NEW DELHI: “It is time that the governments ---centre and state--- accept responsibility for the lynchings, rehabilitate and compensate these brutal attacks,” said Gandh’s great grandson Tushar Gandhi explaining the rationale for approaching the courts on this issue that has cause grief and suffering in so many households. And created a sense of fear across the country, with cow vigilantes attacking helpless citizens at will.

The Supreme Court that is in the midst of a larger hearing on several issues connected with the lynchings, in an interim order has said, “all states are under an obligation to compensate victims of cow vigilante violence. At the same time law and order has to have primacy and anyone violating it must be dealt with sternly.” The court also directed the states to frame schemes to compensate victims of crime, including those of cow vigilantism as per the Criminal Procedure Code.

Tushar Gandhi told The Citizen from Mumbai, that he had moved the courts as , “it needed to be done as the people responsible were not taking action. We had to do something so that the people of this country would feel something was being done, that someone is responsible and that law and order machinery can be made to work.”

He said that the cow lynchings across the states make it clear that “the administration was not interested in taking any kind of steps and were shrugging off responsibility with the centre saying law and order was the responsbility of the states, and the states ignoring the violence altogether.”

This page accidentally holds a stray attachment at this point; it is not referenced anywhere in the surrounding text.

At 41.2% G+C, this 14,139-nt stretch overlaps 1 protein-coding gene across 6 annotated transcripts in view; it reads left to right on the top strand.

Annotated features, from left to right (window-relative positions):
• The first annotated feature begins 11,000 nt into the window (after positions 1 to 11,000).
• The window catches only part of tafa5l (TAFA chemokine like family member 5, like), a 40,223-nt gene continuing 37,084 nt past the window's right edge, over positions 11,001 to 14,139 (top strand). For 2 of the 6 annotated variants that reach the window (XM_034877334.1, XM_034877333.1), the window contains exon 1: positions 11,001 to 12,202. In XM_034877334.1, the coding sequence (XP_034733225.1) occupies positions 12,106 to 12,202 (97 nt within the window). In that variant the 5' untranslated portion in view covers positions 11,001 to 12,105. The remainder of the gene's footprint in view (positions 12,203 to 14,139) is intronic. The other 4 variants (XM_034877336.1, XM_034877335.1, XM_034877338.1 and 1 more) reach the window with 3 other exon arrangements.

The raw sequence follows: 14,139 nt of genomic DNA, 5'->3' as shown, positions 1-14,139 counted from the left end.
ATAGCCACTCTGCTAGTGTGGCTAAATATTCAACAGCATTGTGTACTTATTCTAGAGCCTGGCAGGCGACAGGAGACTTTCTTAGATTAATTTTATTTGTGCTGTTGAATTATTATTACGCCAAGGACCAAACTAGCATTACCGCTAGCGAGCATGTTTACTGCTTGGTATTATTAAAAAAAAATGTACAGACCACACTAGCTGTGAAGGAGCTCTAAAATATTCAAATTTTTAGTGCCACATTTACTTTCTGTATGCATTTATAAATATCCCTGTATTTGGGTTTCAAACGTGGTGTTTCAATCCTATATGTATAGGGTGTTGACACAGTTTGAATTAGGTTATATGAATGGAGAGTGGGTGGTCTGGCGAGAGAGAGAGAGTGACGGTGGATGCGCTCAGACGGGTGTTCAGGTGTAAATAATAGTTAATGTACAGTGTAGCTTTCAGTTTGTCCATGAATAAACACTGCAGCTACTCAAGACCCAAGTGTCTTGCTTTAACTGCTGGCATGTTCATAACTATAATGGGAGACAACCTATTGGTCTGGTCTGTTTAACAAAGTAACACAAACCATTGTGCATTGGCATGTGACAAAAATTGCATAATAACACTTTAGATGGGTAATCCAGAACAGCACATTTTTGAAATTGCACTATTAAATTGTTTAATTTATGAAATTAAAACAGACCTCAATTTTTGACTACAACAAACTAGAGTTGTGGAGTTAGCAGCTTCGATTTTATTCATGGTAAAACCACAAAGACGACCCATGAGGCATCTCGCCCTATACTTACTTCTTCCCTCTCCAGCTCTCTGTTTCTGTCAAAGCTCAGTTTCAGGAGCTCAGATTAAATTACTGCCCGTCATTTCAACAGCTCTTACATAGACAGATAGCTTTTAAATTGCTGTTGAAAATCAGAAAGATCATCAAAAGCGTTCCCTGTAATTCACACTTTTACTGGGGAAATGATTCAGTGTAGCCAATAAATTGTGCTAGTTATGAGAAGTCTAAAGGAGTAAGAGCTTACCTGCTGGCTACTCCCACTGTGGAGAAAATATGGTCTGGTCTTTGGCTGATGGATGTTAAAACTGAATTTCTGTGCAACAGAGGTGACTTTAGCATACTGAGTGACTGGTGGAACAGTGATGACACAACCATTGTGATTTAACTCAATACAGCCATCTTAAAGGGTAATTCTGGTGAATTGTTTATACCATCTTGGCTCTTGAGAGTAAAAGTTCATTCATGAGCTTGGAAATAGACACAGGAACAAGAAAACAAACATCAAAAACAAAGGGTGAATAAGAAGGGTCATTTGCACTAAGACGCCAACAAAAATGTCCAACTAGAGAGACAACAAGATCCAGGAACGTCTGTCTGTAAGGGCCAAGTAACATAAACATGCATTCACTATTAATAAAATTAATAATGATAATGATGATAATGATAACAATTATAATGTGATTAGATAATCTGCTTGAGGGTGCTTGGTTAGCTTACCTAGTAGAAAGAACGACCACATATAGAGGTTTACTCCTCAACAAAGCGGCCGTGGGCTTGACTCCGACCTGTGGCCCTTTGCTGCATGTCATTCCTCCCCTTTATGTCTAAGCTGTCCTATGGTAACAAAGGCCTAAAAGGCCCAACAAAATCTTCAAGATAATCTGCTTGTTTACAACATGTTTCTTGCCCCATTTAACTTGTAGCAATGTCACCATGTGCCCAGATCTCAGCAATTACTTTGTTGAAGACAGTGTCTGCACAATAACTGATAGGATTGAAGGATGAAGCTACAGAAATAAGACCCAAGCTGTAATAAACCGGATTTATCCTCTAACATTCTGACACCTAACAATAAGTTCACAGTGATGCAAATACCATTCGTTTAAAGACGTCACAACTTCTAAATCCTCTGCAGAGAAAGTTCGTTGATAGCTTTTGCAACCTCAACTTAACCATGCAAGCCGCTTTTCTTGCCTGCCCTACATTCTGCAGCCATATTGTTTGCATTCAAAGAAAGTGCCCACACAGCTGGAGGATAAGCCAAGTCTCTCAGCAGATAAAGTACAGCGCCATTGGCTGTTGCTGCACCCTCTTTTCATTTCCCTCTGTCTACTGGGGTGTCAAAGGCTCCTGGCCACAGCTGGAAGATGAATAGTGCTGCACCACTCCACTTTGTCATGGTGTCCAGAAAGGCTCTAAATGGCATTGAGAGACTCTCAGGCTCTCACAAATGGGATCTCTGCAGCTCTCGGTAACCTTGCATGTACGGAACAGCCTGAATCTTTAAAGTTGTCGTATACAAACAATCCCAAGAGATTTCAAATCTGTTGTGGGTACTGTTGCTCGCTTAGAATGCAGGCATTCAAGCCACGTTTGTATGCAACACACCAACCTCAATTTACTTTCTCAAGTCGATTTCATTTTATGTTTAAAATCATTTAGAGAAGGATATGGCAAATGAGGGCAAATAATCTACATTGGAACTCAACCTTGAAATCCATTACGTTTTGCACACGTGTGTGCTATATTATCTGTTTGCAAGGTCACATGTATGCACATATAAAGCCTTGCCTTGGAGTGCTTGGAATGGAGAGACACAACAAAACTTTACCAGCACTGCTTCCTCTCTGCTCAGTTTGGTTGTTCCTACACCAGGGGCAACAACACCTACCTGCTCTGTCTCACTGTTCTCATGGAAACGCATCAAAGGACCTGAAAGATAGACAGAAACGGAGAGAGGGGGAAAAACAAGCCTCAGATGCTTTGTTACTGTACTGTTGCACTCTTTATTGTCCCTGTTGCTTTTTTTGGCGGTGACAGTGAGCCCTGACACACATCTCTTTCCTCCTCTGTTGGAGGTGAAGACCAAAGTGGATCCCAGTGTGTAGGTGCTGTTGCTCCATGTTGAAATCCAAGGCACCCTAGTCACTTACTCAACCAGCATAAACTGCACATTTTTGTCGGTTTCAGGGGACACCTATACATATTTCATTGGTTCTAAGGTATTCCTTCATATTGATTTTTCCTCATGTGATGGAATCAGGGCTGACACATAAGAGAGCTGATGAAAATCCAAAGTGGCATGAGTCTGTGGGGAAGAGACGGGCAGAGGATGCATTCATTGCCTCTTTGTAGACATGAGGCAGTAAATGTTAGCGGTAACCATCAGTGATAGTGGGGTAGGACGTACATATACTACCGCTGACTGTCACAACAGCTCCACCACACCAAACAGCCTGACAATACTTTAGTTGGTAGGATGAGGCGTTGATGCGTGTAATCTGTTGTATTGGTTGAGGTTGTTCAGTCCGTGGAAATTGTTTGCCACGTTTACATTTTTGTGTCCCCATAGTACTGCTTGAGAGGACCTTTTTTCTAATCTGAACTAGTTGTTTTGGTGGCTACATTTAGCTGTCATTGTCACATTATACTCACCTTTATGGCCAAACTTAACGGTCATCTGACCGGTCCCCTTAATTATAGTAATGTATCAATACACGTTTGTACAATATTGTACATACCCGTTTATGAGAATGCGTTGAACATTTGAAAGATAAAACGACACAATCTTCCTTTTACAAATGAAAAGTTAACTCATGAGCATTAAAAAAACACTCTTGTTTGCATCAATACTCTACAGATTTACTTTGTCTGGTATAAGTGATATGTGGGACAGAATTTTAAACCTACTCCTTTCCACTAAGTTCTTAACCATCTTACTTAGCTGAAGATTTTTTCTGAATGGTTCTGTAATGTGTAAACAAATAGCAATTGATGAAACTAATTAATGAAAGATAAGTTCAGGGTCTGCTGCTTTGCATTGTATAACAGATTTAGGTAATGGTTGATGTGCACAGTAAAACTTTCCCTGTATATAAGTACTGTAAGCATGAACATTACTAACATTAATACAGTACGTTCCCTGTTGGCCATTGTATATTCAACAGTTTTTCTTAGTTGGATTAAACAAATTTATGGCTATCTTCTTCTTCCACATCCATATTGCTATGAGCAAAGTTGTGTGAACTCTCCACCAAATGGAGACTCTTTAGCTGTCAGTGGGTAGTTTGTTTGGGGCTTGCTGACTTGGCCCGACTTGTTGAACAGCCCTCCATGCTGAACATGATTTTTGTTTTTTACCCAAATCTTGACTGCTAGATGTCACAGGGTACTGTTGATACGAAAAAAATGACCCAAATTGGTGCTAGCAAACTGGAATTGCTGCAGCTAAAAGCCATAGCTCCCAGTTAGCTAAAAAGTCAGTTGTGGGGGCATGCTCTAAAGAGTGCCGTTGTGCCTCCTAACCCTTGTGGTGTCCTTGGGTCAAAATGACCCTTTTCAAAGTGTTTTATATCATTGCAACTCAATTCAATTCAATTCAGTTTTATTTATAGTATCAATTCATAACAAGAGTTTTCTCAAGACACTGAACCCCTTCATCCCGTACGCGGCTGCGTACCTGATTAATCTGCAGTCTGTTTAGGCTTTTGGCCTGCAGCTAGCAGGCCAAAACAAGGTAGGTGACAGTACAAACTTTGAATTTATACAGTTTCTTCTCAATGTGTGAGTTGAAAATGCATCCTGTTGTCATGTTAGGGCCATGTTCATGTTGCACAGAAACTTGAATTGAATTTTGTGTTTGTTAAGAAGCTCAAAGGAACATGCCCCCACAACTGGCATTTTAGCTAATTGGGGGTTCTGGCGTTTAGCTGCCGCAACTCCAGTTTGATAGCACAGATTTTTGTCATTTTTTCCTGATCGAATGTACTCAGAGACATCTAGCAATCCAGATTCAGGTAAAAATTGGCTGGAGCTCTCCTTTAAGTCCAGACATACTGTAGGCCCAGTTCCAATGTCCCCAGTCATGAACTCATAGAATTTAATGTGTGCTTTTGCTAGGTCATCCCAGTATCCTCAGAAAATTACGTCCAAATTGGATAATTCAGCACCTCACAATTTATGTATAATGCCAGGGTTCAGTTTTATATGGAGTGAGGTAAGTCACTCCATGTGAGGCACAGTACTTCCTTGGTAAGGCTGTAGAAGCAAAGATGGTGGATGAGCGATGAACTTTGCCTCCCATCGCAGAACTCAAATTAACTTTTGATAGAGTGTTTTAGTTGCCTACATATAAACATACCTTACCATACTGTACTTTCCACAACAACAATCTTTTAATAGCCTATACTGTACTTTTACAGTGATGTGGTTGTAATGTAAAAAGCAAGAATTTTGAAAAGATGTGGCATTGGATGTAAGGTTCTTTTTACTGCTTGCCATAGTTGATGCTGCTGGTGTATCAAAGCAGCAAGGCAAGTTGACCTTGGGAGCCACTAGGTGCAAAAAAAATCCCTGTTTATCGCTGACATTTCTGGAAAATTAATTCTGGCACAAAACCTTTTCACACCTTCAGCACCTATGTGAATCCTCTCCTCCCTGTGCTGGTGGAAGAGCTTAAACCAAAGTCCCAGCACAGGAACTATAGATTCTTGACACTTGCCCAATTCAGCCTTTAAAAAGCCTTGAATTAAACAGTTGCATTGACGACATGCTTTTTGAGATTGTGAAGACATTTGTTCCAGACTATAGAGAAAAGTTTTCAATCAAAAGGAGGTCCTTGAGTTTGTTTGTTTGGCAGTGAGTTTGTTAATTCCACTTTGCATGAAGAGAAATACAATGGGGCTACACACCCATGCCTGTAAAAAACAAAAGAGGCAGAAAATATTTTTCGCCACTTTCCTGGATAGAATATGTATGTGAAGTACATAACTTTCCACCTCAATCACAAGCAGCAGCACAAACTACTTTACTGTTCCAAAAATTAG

“Something had to be done,” Tushar Gandhi said, “ the animal pulling the cart needed to be flogged. I know this is not a good example but it really was about this.”

He was represented by well known lawyer Indira Jaising. Asked what had been achieved so far in what is set to be a long drawn out legal battle that will also examine the centre’s responsibility, Tushar Gandhi said, “the decision empowers citizens, as hence forth any such incident happns they can nail responsibility on the governments. The court has very clearly made the chief of police, the chief secretary, the state government responsible for such lynchings.”

As he said, that while he was sure that “the court order is not going to create a revolutionary reform in the attitude of the states, it dpes empower ordinary people to hold the governments responsible and they can be held in contempt of court. It creates some accountability.”

Asked if individual cases had been taken up Tushar Gandhi said that they had taken up the cases of Junaid and Pehlu Khan whose families are in dire straits.He said that the court did not take up the specific cases as it was looking at the larger picture. But it did direct the petitioners and others to approach the High Courts with the cases seeking special rulings.

The next day of the hearing is October 31. Several issues related to the violence unleashed by cow vigilantes are up for scruitny through the petitions, and as Tushar Gandhi said an important aspect was the role of the central government where such an issue was concerned. The centre tends to shrug off all responsibility for even horrific crime by insisting that law and order is for the states but as he said, it cannot do that, and has to accept responsibility of action.

Tushar Gandhi said that he has approached the court also to urge it to issue directions to the Centre accordingly. “The centre has to be put in the dock, the Prime Minister can’t keep making hollow statements and not take action,” he said.